Fleas for Roommates? Evict Them With These Flea Treatments for the Home

By: Wendy Bedwell WilsonUpdated:

Flea Treatment for Your Home
Chewy Studios

Fleas for Roommates? Evict Them With These Flea Treatments for the Home

If you’ve ever found yourself in the middle of a flea infestation, talk about the heebie-jeebies! When fleas take up residence on dogs and cats, pet parents can often find that the little buggers have moved themselves into their home as well, leaving them in need of a flea treatment for their home.

Wondering how to get rid of fleas in home environments or how to choose a flea killer for home use? Read our easy-to-follow, step-by-step guide to learn more—and find out how to evict your new blood-sucking roommates.

Flea Treatment for Home

Chewy Studios


Treat Your Pets

The first step in eradicating fleas in your home is to treat your pet with a dog- or cat-appropriate flea treatment, says Dwight Bowman, Ph.D., professor of parasitology at Cornell University College of Veterinary Medicine in Ithaca, New York. You can choose topical or a systemic treatment, he says.

Topical treatments include spot-ons and flea collars, both over the counter and veterinarian-prescribed. While some over-the-counter topical products (namely those that contain imidacloprid, fipronil, methoprene or permethrin) stay on the skin and work through fleas and ticks feeding upon the surface, some veterinary-only brands (such as Revolution and others that contain selemectin) are absorbed into the bloodstream.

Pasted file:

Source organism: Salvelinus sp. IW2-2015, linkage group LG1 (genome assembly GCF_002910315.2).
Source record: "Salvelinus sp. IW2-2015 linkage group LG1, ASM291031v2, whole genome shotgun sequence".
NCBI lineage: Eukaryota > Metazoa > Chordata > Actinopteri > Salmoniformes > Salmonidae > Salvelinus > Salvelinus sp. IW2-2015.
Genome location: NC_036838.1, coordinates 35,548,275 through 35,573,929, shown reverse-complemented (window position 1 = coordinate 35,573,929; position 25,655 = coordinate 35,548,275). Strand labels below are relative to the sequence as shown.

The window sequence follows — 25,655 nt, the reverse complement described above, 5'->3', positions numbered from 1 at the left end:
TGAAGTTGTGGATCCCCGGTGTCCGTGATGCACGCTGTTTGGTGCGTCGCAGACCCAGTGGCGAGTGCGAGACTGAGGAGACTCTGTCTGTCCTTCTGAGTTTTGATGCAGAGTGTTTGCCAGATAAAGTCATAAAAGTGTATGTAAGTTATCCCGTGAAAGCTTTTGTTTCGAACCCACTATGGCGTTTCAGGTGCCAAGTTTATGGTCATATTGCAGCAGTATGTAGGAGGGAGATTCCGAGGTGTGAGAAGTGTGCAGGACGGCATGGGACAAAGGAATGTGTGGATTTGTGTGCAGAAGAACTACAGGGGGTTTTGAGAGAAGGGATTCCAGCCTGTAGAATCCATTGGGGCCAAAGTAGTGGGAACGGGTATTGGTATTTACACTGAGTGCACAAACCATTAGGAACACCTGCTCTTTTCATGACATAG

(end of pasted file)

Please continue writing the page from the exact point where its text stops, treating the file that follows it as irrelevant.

Meanwhile, systemic flea treatments, as Dr. Bowman explains, are always absorbed into the bloodstream. “Systemic treatments, which can be taken orally, are absorbed into the dog’s bloodstream,” he says. “When a flea or tick feeds, it takes in the chemical.”

Depending on the brand’s formula, the chemicals either kill the adult fleas, kill the larvae, sterilize the eggs or prevent the insects from maturing to adulthood, Dr. Bowman says, with some products (such as Frontline and Advantix) touting the capability to kill all life stages of fleas.

But no matter which you choose, be sure to use your selected flea and tick product consistently and as directed by your veterinary, says Dr. Bowman.

See the best-selling flea treatments for dogs here, and for cats here.

Flea Treatment for Your Home

Chewy Studios


Treat Your Home with OTC Products

Next, you’ll need a flea treatment for your home, because the little buggers like to live and reproduce in cozy, hidden-away spots like carpeting, around pet beds and under furniture, explains Steve Weinberg, DVM, CEO and medical director of 911 VETS in Los Angeles.